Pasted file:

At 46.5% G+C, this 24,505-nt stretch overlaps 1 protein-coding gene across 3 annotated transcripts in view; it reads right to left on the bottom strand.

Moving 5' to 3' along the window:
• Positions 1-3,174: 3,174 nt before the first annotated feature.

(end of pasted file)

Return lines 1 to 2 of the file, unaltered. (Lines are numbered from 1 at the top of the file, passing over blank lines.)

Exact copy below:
At 46.5% G+C, this 24,505-nt stretch overlaps 1 protein-coding gene across 3 annotated transcripts in view; it reads right to left on the bottom strand.

Moving 5' to 3' along the window: